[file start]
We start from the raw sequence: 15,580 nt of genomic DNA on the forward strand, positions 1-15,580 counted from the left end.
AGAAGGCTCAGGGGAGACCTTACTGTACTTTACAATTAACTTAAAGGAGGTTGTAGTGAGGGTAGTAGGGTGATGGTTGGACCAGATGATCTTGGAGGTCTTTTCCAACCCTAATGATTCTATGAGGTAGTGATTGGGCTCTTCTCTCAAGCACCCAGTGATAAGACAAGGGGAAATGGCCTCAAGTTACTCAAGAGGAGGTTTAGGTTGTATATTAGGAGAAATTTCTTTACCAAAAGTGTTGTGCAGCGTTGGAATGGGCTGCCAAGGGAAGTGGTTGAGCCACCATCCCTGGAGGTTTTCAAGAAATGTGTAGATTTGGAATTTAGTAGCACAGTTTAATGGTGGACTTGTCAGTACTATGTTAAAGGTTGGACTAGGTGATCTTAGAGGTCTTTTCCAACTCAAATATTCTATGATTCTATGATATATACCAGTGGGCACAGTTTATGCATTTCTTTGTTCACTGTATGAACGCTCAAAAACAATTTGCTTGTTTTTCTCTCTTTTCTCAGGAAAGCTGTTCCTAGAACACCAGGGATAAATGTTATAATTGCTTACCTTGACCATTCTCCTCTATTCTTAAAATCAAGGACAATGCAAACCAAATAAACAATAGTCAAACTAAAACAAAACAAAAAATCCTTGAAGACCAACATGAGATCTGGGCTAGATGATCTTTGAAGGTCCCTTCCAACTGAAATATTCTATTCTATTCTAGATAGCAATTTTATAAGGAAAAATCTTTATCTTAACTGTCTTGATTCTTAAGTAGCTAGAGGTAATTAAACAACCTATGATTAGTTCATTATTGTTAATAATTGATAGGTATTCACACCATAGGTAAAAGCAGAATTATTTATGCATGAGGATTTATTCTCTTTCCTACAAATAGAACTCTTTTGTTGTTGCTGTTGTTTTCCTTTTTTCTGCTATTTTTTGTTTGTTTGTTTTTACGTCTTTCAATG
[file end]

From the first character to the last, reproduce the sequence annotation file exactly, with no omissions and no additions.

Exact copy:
We start from the raw sequence: 15,580 nt of genomic DNA on the forward strand, positions 1-15,580 counted from the left end.
AGAAGGCTCAGGGGAGACCTTACTGTACTTTACAATTAACTTAAAGGAGGTTGTAGTGAGGGTAGTAGGGTGATGGTTGGACCAGATGATCTTGGAGGTCTTTTCCAACCCTAATGATTCTATGAGGTAGTGATTGGGCTCTTCTCTCAAGCACCCAGTGATAAGACAAGGGGAAATGGCCTCAAGTTACTCAAGAGGAGGTTTAGGTTGTATATTAGGAGAAATTTCTTTACCAAAAGTGTTGTGCAGCGTTGGAATGGGCTGCCAAGGGAAGTGGTTGAGCCACCATCCCTGGAGGTTTTCAAGAAATGTGTAGATTTGGAATTTAGTAGCACAGTTTAATGGTGGACTTGTCAGTACTATGTTAAAGGTTGGACTAGGTGATCTTAGAGGTCTTTTCCAACTCAAATATTCTATGATTCTATGATATATACCAGTGGGCACAGTTTATGCATTTCTTTGTTCACTGTATGAACGCTCAAAAACAATTTGCTTGTTTTTCTCTCTTTTCTCAGGAAAGCTGTTCCTAGAACACCAGGGATAAATGTTATAATTGCTTACCTTGACCATTCTCCTCTATTCTTAAAATCAAGGACAATGCAAACCAAATAAACAATAGTCAAACTAAAACAAAACAAAAAATCCTTGAAGACCAACATGAGATCTGGGCTAGATGATCTTTGAAGGTCCCTTCCAACTGAAATATTCTATTCTATTCTAGATAGCAATTTTATAAGGAAAAATCTTTATCTTAACTGTCTTGATTCTTAAGTAGCTAGAGGTAATTAAACAACCTATGATTAGTTCATTATTGTTAATAATTGATAGGTATTCACACCATAGGTAAAAGCAGAATTATTTATGCATGAGGATTTATTCTCTTTCCTACAAATAGAACTCTTTTGTTGTTGCTGTTGTTTTCCTTTTTTCTGCTATTTTTTGTTTGTTTGTTTTTACGTCTTTCAATG